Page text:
Exposure of ion bombarded solids to Cs gives rise to a very strong enhancement of the yields of negatively charged secondary ions and, concurrently, to a lowering of positive ion yields. The phenomena have been explored in a large number of experimental and theoretical studies but attempts to clarify the mechanism of ion formation were not as successful as assumed. This review examines the state of the art in Cs controlled secondary ion mass spectrometry (SIMS) in great detail, with due consideration of low-energy alkali-ion scattering. In very basic studies on alkali induced secondary ion yield changes, sub-monolayer quantities of Cs or Li were deposited on the sample surface, followed by low-fluence ion bombardment, to avoid significant damage. If SIMS is applied to characterise the composition of solid materials, the simplest approach to achieving sample erosion as well as high negative-ion yields is bombardment with primary ions of Cs. Two other methods of sample loading with Cs provide more flexibility, (i) exposure to a collimated beam of Cs vapour and concurrent bombardment with high-energy non-Cs ions and (ii) the mixed-beam approach involving quasi-simultaneous bombardment with Cs and Xe ions. Both concepts have the advantage that undesirable sample overload with Cs can be avoided. High Cs concentrations reduce the formation probability of target specific molecular ions and lower the yields of all types of positive secondary ions, including Cs+, M+, X+, MCs + and XCs+ (M and X denoting matrix and impurity elements). Quantitative SIMS analysis using MCs+ and XCs+ ions appears feasible, provided the Cs coverage is kept below about 5%. The semi-classical model of resonant charge transfer, also known as the tunnelling model, has long been considered a solid framework for the interpretation of Cs and Li based SIMS data. The model predicts ionisation probabilities for cases in which, at shallow distances from the surface, the affinity (ionisation) level of the departing atom is shifted below (above) the Fermi level. Ion yields should be controlled by the work function (WF) of the sample, Φ, and the normal velocity of the ejected ions. To explore the predicted velocity dependence, the performance characteristics of the employed SIMS instrument need to be known. The Cs induced negative-ion yield enhancement observed with pure metal and alloy targets often exceeded five orders of magnitude, with enhancement factors essentially independent of the emission energy. This absence of a velocity dependence is at variance with the predictions of the tunnelling model. Previous theoretical attempts to model the Φ-dependence and the apparent velocity effect for the overrated case of O-emission from Li and Cs exposed oxidised metal surfaces must be considered a meander. The experimental data, recorded with a quadrupole based instrument of inadequate extraction geometry, may alternatively be rationalised in terms of alkali induced changes in the energy spectrum of sputtered atoms. Another important finding is that secondary ion yield changes do not correlate with the absolute magnitude of the (macroscopic) WF but often with WF changes, ΔΦ. The frequently used method of determining ΔΦ in situ from the shift of the leading edge of secondary ion energy spectra rests on the assumption, taken for granted or not even appreciated, that Cs induced yield changes are independent of the ion's emission velocity. Hence the approach is only applicable if the tunnelling model is not valid. The local character of alkali induced WF changes, which might provide a route to an understanding of previously unexplained phenomena, has been explored using photoemission of adsorbed inert gases, scanning tunneling microscopy and low-energy ion scattering spectrometry. At room temperature, the Cs coverage is limited to one layer of adatoms. Close similarities are identified between WF changes generated by Cs vapour deposition and by bombardment with Cs ions. This finding implies that sub-monolayer quantities of Cs adatoms grow at the surface of Cs bombarded samples. The process has been studied in-situ by medium-energy ion scattering spectrometry. The stationary Cs coverage, NCs, is controlled by the efficiency of active transport of implanted atoms to the surface, the bulk retention properties of the sample and the cross section for sputtering of adatoms. Unearthing immobile implanted Cs atoms by sputter erosion usually provides only a minor contribution to the stationary coverage. Cs adatoms are mobile; the time required for final adatom rearrangement may be on the order of minutes at room temperature. Exposure of Cs bombarded samples to oxygen gives rise to oxidation of the substrate as well as to the formation of oxide layers of complex composition. Intercalation should be taken into account as a possible route of alkali transport into analysed samples. An important aspect ignored in prior work is that the alkali coverage required to produce a certain WF change is five to seven times higher if Li is deposited instead of Cs. Studies involving the use of Li thus provide no advantage compared to Cs. Furthermore, migration of the tiny Li atoms into the sample and metallisation effects aggrevate data interpretation. Literature data for ΔΦ (NCs), measured using Cs vapour deposition, can be converted to calibration curves, N Cs (ΔΦ), for calculating the coverage established in implantation studies, a method referred to as ΔΦ→NCs conversion. This concept may be carried even further, as shown convincingly for silicon, the material examined most frequently in basic SIMS studies: Si - ion fractions, P(Si-), derived from yields measured under vastly different conditions of Cs supply, exhibit essentially the same ΔΦ dependence. Inverting the data one can produce calibration functions for ΔΦ versus P(Si-), denoted P(Si -)→ΔΦ, or, more generally, P(M-) →ΔΦ conversion. On this basis, transient yields measured during Cs implantation can be evaluated as a function of Cs coverage. The summarised results imply that secondary ions are commonly not formed by charge transfer between an escaping atom and the electronic system of the sample but are already emitted as ions. The probability of ion formation appears to be controlled by the local ionic character of the alkali-target atom bonds, i.e., by the difference in electronegativity between the involved elements as well as by the electron affinity and the ionisation potential of the departing atom. This idea is supported by the finding that Si- yields exhibit the same very strong dependence on Cs coverage as Si+ and O- yields on the oxygen fraction in oxygen loaded Si. Most challenging to theoreticians is the finding that the ionisation probability is independent of the emission velocity of sputtered ions. This phenomenon cannot be rationalised along established routes of thinking. Different concepts need to be explored. An old, somewhat exotic idea takes account of the heavy perturbation created for a very short period of time at the site of ion emission (dynamic randomisation). Molecular dynamics simulations are desirable to clarify the issue. Ultimately it may be possible to describe all phenomena of enhanced or suppressed secondary ion formation, produced either by surface loading with alkali atoms or by enforced surface oxidation, on the basis of a single universal model. There is plenty of room for exciting new studies. © 2012 Elsevier B.V. Source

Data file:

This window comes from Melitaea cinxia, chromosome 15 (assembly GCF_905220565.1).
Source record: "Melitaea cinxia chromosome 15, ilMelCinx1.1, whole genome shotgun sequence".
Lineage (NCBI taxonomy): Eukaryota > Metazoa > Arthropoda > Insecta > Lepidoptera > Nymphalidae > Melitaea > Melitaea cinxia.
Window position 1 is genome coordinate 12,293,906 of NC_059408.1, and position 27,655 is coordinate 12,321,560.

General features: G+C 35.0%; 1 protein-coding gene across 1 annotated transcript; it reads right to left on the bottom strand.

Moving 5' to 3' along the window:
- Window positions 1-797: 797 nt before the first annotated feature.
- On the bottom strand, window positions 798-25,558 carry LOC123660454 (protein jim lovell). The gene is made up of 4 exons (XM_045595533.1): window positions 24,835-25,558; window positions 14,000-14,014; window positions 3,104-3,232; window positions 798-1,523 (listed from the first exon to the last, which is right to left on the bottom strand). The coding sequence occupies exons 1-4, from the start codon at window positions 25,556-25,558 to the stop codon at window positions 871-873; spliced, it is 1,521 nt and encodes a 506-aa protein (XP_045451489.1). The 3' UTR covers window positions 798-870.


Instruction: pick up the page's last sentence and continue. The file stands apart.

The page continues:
Ntziachristos V.,Helmholtz Center Munich